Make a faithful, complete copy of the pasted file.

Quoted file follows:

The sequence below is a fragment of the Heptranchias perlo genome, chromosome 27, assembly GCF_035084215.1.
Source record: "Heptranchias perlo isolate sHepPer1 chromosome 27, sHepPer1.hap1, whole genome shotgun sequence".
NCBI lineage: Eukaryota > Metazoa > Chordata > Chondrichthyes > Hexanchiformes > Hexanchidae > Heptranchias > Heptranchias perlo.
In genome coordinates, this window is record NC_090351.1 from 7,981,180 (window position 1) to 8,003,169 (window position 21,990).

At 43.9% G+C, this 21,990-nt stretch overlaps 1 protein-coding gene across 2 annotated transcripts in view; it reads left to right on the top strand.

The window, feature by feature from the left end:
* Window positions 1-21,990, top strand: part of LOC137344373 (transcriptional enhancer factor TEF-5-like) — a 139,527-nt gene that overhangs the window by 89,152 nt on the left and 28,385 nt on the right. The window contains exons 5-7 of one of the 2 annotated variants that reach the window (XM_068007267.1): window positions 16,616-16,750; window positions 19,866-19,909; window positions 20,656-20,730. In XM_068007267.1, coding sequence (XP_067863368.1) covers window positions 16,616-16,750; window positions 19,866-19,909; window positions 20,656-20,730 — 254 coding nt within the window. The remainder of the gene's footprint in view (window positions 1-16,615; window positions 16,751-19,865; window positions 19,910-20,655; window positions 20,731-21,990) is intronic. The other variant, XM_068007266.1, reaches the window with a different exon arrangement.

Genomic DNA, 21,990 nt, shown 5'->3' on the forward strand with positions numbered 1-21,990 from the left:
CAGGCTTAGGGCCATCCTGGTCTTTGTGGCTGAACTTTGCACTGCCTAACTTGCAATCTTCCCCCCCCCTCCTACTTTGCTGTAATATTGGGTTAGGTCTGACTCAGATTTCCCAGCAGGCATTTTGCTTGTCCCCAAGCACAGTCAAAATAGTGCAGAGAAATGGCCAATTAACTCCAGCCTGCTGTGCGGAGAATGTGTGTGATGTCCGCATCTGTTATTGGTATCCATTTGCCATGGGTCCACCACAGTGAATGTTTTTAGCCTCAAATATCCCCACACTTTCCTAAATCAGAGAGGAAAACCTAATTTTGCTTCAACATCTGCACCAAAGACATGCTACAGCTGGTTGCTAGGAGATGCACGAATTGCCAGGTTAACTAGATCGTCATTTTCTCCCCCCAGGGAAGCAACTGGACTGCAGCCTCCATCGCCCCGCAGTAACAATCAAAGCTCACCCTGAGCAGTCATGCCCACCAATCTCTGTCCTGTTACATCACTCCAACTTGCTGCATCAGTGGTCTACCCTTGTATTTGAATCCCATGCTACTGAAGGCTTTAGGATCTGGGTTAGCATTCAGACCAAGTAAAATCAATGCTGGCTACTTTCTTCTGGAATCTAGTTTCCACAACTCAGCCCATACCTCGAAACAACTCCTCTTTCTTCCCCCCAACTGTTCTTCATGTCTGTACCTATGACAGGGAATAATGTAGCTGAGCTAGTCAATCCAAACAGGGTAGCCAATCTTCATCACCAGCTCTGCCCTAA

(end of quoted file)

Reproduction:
The sequence below is a fragment of the Heptranchias perlo genome, chromosome 27, assembly GCF_035084215.1.
Source record: "Heptranchias perlo isolate sHepPer1 chromosome 27, sHepPer1.hap1, whole genome shotgun sequence".
NCBI lineage: Eukaryota > Metazoa > Chordata > Chondrichthyes > Hexanchiformes > Hexanchidae > Heptranchias > Heptranchias perlo.
In genome coordinates, this window is record NC_090351.1 from 7,981,180 (window position 1) to 8,003,169 (window position 21,990).

At 43.9% G+C, this 21,990-nt stretch overlaps 1 protein-coding gene across 2 annotated transcripts in view; it reads left to right on the top strand.

The window, feature by feature from the left end:
* Window positions 1-21,990, top strand: part of LOC137344373 (transcriptional enhancer factor TEF-5-like) — a 139,527-nt gene that overhangs the window by 89,152 nt on the left and 28,385 nt on the right. The window contains exons 5-7 of one of the 2 annotated variants that reach the window (XM_068007267.1): window positions 16,616-16,750; window positions 19,866-19,909; window positions 20,656-20,730. In XM_068007267.1, coding sequence (XP_067863368.1) covers window positions 16,616-16,750; window positions 19,866-19,909; window positions 20,656-20,730 — 254 coding nt within the window. The remainder of the gene's footprint in view (window positions 1-16,615; window positions 16,751-19,865; window positions 19,910-20,655; window positions 20,731-21,990) is intronic. The other variant, XM_068007266.1, reaches the window with a different exon arrangement.

Genomic DNA, 21,990 nt, shown 5'->3' on the forward strand with positions numbered 1-21,990 from the left:
CAGGCTTAGGGCCATCCTGGTCTTTGTGGCTGAACTTTGCACTGCCTAACTTGCAATCTTCCCCCCCCCTCCTACTTTGCTGTAATATTGGGTTAGGTCTGACTCAGATTTCCCAGCAGGCATTTTGCTTGTCCCCAAGCACAGTCAAAATAGTGCAGAGAAATGGCCAATTAACTCCAGCCTGCTGTGCGGAGAATGTGTGTGATGTCCGCATCTGTTATTGGTATCCATTTGCCATGGGTCCACCACAGTGAATGTTTTTAGCCTCAAATATCCCCACACTTTCCTAAATCAGAGAGGAAAACCTAATTTTGCTTCAACATCTGCACCAAAGACATGCTACAGCTGGTTGCTAGGAGATGCACGAATTGCCAGGTTAACTAGATCGTCATTTTCTCCCCCCAGGGAAGCAACTGGACTGCAGCCTCCATCGCCCCGCAGTAACAATCAAAGCTCACCCTGAGCAGTCATGCCCACCAATCTCTGTCCTGTTACATCACTCCAACTTGCTGCATCAGTGGTCTACCCTTGTATTTGAATCCCATGCTACTGAAGGCTTTAGGATCTGGGTTAGCATTCAGACCAAGTAAAATCAATGCTGGCTACTTTCTTCTGGAATCTAGTTTCCACAACTCAGCCCATACCTCGAAACAACTCCTCTTTCTTCCCCCCAACTGTTCTTCATGTCTGTACCTATGACAGGGAATAATGTAGCTGAGCTAGTCAATCCAAACAGGGTAGCCAATCTTCATCACCAGCTCTGCCCTAA